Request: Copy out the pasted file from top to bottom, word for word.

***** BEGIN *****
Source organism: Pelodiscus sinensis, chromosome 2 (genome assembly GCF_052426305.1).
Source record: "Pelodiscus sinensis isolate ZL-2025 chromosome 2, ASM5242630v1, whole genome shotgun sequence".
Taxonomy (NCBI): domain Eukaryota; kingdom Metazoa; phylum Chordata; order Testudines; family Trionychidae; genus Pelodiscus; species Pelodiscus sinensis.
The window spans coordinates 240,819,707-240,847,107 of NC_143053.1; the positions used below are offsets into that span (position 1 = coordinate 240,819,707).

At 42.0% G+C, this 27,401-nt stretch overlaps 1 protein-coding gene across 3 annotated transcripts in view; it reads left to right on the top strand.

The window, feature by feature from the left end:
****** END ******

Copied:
Source organism: Pelodiscus sinensis, chromosome 2 (genome assembly GCF_052426305.1).
Source record: "Pelodiscus sinensis isolate ZL-2025 chromosome 2, ASM5242630v1, whole genome shotgun sequence".
Taxonomy (NCBI): domain Eukaryota; kingdom Metazoa; phylum Chordata; order Testudines; family Trionychidae; genus Pelodiscus; species Pelodiscus sinensis.
The window spans coordinates 240,819,707-240,847,107 of NC_143053.1; the positions used below are offsets into that span (position 1 = coordinate 240,819,707).

At 42.0% G+C, this 27,401-nt stretch overlaps 1 protein-coding gene across 3 annotated transcripts in view; it reads left to right on the top strand.

The window, feature by feature from the left end: